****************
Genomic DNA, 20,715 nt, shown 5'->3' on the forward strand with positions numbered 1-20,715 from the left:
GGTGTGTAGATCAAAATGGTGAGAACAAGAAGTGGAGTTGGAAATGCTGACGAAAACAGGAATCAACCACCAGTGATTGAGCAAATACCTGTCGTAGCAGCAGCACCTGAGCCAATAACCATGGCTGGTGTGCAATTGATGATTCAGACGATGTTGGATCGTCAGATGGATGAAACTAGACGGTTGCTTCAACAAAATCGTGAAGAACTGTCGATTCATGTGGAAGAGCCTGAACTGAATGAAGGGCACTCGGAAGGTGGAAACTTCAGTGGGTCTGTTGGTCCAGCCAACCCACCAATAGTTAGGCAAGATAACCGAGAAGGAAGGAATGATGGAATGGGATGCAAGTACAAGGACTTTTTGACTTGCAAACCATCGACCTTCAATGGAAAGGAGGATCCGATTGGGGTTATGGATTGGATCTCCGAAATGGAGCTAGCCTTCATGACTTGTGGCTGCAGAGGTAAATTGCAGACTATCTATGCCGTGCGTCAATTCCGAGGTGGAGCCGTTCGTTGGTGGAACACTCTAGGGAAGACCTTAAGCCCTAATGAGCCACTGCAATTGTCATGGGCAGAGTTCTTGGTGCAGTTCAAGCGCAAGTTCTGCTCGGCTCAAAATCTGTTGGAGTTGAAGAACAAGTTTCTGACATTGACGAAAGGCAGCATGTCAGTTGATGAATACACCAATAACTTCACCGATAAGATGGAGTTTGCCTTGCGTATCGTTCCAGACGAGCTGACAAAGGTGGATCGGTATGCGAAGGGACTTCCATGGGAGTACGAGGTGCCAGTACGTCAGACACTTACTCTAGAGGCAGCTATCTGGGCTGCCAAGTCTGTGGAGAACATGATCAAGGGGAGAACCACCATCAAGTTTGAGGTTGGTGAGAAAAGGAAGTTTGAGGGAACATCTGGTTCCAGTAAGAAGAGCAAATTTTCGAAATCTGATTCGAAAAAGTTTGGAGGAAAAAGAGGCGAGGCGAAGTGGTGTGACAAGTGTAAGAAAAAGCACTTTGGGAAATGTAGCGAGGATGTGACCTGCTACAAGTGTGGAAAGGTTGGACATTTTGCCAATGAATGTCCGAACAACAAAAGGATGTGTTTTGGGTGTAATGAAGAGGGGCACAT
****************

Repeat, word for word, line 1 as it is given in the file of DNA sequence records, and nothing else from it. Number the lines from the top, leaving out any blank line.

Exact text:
Genomic DNA, 20,715 nt, shown 5'->3' on the forward strand with positions numbered 1-20,715 from the left: